13. Fu, F.; Wang, Q. Removal of heavy metal ions from wastewaters: A review. J. Environ. Manage. 2011, 92, 407–418. [Google Scholar] [CrossRef]
  14. Saleh, T.A.; Sarı, A.; Tuzen, M. Optimization of parameters with experimental design for the adsorption of mercury using polyethylenimine modified activated carbon. J. Environ. Chem. Eng. 2017, 5, 1079–1088. [Google Scholar] [CrossRef]
  15. Benhammou, A.; Yaacoubi, A.; Nibou, L.; Tanouti, B. Adsorption of metal ions onto Moroccan stevensite: Kinetic and isotherm studies. J. Colloid Interface Sci. 2005, 282, 320–326. [Google Scholar] [CrossRef]
  16. Geyikçi, F.; Kılıç, E.; Çoruh, S.; Elevli, S. Modelling of lead adsorption from industrial sludge leachate on red mud by using RSM and ANN. Chem. Eng. J. 2012, 183, 53–59. [Google Scholar] [CrossRef]
  17. Wang, S.; Peng, Y. Natural zeolites as effective adsorbents in water and wastewater treatment. Chem. Eng. J. 2010, 156, 11–24. [Google Scholar] [CrossRef]
  18. Perrich, J.R. Activated Carbon Adsorption for Wastewater Treatment; Fla: Boca Raton, FL, USA; CRC Press: Chicago, IL, USA, 2018. [Google Scholar] [CrossRef]
  19. Halder, G.; Dhawane, S.; Barai, P.K.; Das, A. Optimizing chromium (VI) adsorption onto superheated steam activated granular carbon through response surface methodology and artificial neural network. Environ. Prog. Sustain. 2015, 34, 638–647. [Google Scholar] [CrossRef]
  20. Abbas, A.; Al-Amer, A.M.; Laoui, T.; Al-Marri, M.J.; Nasser, M.S.; Khraisheh, M.; Atieh, M.A. Heavy metal removal from aqueous solution by advanced carbon nanotubes: Critical review of adsorption applications. Sep. Purif. Technol. 2016, 157, 141–161. [Google Scholar] [CrossRef]
  21. Davodi, B.; Ghorbani, M.; Jahangiri, M. Adsorption of mercury from aqueous solution on synthetic polydopamine nanocomposite based on magnetic nanoparticles using Box–Behnken design. J. Taiwan Inst. Chem. Engrs. 2017, 80, 363–378. [Google Scholar] [CrossRef]
  22. Fan, M.; Li, T.; Hu, J.; Cao, R.; Wei, X.; Shi, X.; Ruan, W. Artificial neural network modeling and genetic algorithm optimization for cadmium removal from aqueous solutions by reduced graphene oxide-supported nanoscale zero-valent iron (nZVI/rGO) composites. Materials 2017, 10, 544. [Google Scholar] [CrossRef]
  23. Singh, D.K.; Verma, D.K.; Singh, Y.; Hasan, S.H. Preparation of CuO nanoparticles using Tamarindus indica pulp extract for removal of As (III): Optimization of adsorption process by ANN-GA. J. Environ. Chem. Eng. 2017, 5, 1302–1318. [Google Scholar] [CrossRef]
  24. Peng, W.; Li, H.; Liu, Y.; Song, S. A review on heavy metal ions adsorption from water by graphene oxide and its composites. J. Mol. Liq. 2017, 230, 496–504. [Google Scholar] [CrossRef]
  25. Mandal, S.; Mahapatra, S.S.; Sahu, M.K.; Patel, R.K. Artificial neural network modelling of As (III) removal from water by novel hybrid material. Process Saf. Environ. Prot. 2015, 93, 249–264. [Google Scholar] [CrossRef]
  26. Minamisawa, M.; Minamisawa, H.; Yoshida, S.; Takai, N. Adsorption behavior of heavy metals on biomaterials. J. Agric. Food Chem. 2004, 52, 5606–5611. [Google Scholar] [CrossRef]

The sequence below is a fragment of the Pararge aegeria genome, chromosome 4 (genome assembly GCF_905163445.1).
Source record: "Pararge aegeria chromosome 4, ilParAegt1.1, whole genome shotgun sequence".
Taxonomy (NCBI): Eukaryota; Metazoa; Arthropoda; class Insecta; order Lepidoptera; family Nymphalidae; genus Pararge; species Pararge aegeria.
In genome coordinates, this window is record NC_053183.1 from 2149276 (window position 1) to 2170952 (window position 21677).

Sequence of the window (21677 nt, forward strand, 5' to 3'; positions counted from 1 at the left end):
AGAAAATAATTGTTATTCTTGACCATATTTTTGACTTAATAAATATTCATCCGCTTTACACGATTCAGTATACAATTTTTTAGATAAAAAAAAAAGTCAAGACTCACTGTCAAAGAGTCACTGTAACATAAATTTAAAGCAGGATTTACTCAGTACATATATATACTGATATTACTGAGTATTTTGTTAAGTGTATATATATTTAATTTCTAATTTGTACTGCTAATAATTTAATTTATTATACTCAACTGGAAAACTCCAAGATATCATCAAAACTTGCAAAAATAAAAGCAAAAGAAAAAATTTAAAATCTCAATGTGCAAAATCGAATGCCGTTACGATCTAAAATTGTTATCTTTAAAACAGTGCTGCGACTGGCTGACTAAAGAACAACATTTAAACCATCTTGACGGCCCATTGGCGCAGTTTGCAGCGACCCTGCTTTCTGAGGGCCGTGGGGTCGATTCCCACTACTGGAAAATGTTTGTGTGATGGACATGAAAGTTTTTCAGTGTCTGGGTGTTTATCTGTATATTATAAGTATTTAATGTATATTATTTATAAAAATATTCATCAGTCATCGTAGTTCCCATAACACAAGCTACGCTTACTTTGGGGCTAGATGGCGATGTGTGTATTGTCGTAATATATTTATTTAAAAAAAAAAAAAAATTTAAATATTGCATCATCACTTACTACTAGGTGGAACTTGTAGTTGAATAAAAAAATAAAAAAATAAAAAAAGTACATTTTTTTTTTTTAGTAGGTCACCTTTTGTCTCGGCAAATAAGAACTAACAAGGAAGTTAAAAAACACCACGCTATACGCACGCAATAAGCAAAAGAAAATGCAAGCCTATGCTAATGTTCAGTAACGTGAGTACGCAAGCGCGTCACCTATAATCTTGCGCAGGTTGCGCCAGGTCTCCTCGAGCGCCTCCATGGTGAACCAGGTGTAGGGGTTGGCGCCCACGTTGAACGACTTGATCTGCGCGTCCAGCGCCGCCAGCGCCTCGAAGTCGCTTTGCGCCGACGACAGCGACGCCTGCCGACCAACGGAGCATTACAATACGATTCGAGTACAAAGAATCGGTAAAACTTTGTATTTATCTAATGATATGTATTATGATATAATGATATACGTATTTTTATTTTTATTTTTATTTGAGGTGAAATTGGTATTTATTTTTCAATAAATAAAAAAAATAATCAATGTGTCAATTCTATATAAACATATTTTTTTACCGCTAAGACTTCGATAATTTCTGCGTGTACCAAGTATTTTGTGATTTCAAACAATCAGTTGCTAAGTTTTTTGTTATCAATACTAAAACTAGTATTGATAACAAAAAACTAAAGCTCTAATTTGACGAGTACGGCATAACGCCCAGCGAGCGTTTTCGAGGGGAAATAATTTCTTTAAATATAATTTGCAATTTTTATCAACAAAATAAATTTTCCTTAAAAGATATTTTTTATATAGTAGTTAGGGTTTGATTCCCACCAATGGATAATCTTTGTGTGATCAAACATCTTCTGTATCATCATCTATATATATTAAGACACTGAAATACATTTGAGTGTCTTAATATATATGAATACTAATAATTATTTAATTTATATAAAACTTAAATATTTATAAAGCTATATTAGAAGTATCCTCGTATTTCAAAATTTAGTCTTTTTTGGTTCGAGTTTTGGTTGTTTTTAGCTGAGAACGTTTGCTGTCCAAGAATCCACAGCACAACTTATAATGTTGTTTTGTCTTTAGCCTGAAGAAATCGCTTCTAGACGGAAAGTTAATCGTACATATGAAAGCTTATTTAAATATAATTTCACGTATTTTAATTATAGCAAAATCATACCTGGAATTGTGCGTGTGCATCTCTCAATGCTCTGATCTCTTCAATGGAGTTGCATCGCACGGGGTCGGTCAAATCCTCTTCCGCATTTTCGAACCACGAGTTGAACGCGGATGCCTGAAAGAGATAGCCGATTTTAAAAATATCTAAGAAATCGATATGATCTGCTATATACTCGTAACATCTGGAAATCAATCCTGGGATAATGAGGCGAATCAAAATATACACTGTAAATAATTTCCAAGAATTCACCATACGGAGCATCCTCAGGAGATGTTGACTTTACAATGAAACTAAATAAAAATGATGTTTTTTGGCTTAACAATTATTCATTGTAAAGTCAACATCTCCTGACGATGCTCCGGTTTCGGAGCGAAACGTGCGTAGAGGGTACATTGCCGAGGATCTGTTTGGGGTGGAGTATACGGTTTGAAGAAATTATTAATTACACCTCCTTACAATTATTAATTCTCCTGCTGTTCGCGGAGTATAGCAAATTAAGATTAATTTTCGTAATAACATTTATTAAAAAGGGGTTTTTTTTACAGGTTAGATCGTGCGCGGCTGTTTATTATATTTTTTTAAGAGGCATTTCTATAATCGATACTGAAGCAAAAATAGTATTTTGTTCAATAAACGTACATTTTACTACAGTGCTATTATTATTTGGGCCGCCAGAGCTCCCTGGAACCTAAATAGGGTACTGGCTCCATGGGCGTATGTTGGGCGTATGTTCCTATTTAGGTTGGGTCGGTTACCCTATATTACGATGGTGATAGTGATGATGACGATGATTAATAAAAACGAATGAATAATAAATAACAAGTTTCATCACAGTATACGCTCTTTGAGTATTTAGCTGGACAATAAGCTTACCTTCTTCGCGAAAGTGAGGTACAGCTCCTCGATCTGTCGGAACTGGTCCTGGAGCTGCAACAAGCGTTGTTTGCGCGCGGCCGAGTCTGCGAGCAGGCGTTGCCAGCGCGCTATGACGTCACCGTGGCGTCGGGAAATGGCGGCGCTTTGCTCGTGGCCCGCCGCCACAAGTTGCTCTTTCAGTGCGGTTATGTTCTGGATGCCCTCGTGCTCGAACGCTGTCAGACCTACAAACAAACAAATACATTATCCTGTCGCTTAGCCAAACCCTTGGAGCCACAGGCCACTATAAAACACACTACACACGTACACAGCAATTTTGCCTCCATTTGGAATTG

27. Krishna, D.; Sree, R.P. Artificial neural network and response surface methodology approach for modeling and optimization of chromium (VI) adsorption from waste water using Ragi husk powder. Indian Chem. Eng. 2013, 55, 200–222. [Google Scholar] [CrossRef]
  28. Alimohammadi, M.; Saeedi, Z.; Akbarpour, B.; Rasoulzadeh, H.; Yetilmezsoy, K.; Al-Ghouti, M.A.; Khraisheh, M.; McKay, G. Adsorptive removal of arsenic and mercury from aqueous solutions by eucalyptus leaves. Water Air Soil Pollut. 2017, 228, 429. [Google Scholar] [CrossRef]
  29. Kiran, R.S.; Madhu, G.M.; Satyanarayana, S.V.; Kalpana, P.; Rangaiah, G.S. Applications of Box–Behnken experimental design coupled with artificial neural networks for biosorption of low concentrations of cadmium using Spirulina (Arthrospira) spp. Resour. Effic. Technol. 2017, 3, 113–123. [Google Scholar] [CrossRef]
  30. Inyang, M.I.; Gao, B.; Yao, Y.; Xue, Y.; Zimmerman, A.; Mosa, A.; Pullammanappallil, P.; Ok, Y.S.; Cao, X. A review of biochar as a low-cost adsorbent for aqueous heavy metal removal. Crit. Rev. Environ. Sci. Technol. 2016, 46, 406–433. [Google Scholar] [CrossRef]
  31. Zhu, X.; Wang, X.; Ok, Y.S. The application of machine learning methods for prediction of metal sorption onto biochars. J. Hazard. Mater. 2019, 378, 120727. [Google Scholar] [CrossRef] [PubMed]
  32. Emigdio, Z.; Abatal, M.; Bassam, A.; Trujillo, L.; Juarez-Smith, P.; El Hamzaoui, Y. Modeling the adsorption of phenols and nitrophenols by activated carbon using genetic programming. J. Clean. Prod. 2017, 161, 860–870. [Google Scholar] [CrossRef]
  33. Febrianto, J.; Kosasih, A.N.; Sunarso, J.; Ju, Y.; Indraswati, N.; Ismadji, S. Equilibrium and kinetic studies in adsorption of heavy metals using biosorbent: A summary of recent studies. J. Hazard. Mater. 2009, 162, 616–645. [Google Scholar] [CrossRef]
  34. Vithanage, M.; Rajapaksha, A.U.; Dou, X.; Bolan, N.S.; Yang, J.E.; Ok, Y.S. Surface complexation modeling and spectroscopic evidence of antimony adsorption on ironoxide-rich red earth soils. J. Colloid Interface Sci. 2013, 406, 217–224. [Google Scholar] [CrossRef]
  35. Bhagat, S.K.; Tung, T.M.; Yaseen, Z.M. Development of artificial intelligence for modeling wastewater heavy metal removal: State of the art, application assessment and possible future research. J. Clean. Prod. 2020, 250, 119473. [Google Scholar] [CrossRef]
  36. Sakizadeh, M. Artificial intelligence for the prediction of water quality index in groundwater systems. Model. Earth Syst. Environ. 2016, 2, 8. [Google Scholar] [CrossRef]
  37. Hafsa, N.; Al-Yaari, M.; Rushd, S. Prediction of arsenic removal in aqueous solutions with non-neural network algorithms. Can. J. Chem. Eng. 2020, in press. [Google Scholar] [CrossRef]